Front Page Titles (by Subject) to washington - The Works of Alexander Hamilton, (Federal Edition), vol. 10
The Online Library of Liberty
A project of Liberty Fund, Inc.
Search this Title:
to washington - Alexander Hamilton, The Works of Alexander Hamilton, (Federal Edition), vol. 10 
The Works of Alexander Hamilton, ed. Henry Cabot Lodge (Federal Edition) (New York: G.P. Putnam’s Sons, 1904). In 12 vols. Vol. 10.
About Liberty Fund:
Liberty Fund, Inc. is a private, educational foundation established to encourage the study of the ideal of a society of free and responsible individuals.
The text is in the public domain.
Fair use statement:
This material is put online to further the educational goals of Liberty Fund, Inc. Unless otherwise stated in the Copyright Information section above, this material may be used freely for educational and academic purposes. It may not be used in any way for profit.
March 28, 1796.
I am mortified at not being able to send you by this post a certain draft. But the opinion that reasons ought to be given, and pretty fairly, has extended it to considerable length and a desire to make it accurate as to idea and expression keeps it still upon the anvil. But it is so far prepared that I can assure it by to-morrow’s post. Delay is always unpleasant. But the case is delicate and important enough to justify it.
I mentioned as my opinion, that the instructions to Mr. Jay, if published, would do harm. The truth, unfortunately, is that it is in general a crude mass, which will do no credit to the administration. This was my impression of it at the time, but the delicacy of attempting too much reformation in the work of another head of department, the hurry of the moment, and a great confidence in the person to be sent, prevented my attempting that reformation.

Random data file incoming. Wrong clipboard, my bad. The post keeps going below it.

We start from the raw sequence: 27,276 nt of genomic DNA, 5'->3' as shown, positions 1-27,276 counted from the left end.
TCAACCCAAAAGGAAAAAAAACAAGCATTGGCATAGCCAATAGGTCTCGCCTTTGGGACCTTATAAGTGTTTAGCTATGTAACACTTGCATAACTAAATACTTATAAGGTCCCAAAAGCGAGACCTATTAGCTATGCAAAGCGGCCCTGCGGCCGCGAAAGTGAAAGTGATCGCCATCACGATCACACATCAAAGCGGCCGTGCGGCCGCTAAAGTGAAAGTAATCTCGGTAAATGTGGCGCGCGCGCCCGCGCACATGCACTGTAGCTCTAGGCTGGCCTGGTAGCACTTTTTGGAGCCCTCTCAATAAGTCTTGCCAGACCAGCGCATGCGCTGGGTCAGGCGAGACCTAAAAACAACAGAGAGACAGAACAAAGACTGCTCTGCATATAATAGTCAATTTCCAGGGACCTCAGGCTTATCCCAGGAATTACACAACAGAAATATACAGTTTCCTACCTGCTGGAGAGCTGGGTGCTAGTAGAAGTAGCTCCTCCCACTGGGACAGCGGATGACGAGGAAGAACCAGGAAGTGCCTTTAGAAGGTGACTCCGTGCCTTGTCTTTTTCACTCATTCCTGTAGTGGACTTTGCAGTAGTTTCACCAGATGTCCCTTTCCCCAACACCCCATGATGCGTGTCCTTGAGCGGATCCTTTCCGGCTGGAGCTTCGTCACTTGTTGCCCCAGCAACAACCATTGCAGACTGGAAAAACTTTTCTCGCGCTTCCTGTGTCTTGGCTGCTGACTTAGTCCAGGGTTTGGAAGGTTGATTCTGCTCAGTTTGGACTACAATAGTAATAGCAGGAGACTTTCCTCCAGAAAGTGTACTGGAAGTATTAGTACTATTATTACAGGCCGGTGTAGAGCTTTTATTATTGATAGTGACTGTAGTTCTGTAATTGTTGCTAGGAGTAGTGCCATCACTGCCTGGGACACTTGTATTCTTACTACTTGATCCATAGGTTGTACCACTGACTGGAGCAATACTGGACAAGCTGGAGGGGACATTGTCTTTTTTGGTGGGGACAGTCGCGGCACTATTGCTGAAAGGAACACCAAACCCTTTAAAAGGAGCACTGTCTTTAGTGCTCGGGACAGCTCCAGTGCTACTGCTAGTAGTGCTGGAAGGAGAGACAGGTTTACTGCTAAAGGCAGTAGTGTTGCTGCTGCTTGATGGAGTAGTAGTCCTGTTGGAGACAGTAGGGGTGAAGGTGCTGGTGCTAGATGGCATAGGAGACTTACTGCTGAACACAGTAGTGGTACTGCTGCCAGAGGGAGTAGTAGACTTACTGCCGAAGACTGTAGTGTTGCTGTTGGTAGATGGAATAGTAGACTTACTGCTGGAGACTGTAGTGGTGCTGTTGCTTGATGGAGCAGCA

There are several particular points in it which would have a very ill effect to be published.
On the whole, I have no doubt that the publication of these instructions would do harm to the Executive, and to the character and interest of the government.
The draft will be so prepared as to admit of this conclusion.
If the President concludes to send papers, they ought only to be the commissions, and Mr. Jay’s correspondence, saying that these are all that it appears to him for the public interest to send.
But he may be then prepared for as much clamor as if he had sent none. It would be said that what was done showed that the principle had not been the obstacle—and that the instructions were withheld because they would not bear the light. Or, at most, only that part of the instructions should go which begins at these words, “4. This enumeration presents, generally, the objects which it is desirable to comprise in a commercial treaty,” etc., to the end of the instructions.
But after the fullest reflection I have been able to give the subject (though I perceive serious degrees of inconveniencies in the course), I entertain a final opinion that it will be best, after the usurpation attempted by the House of Representatives, to send none, and to resist in totality.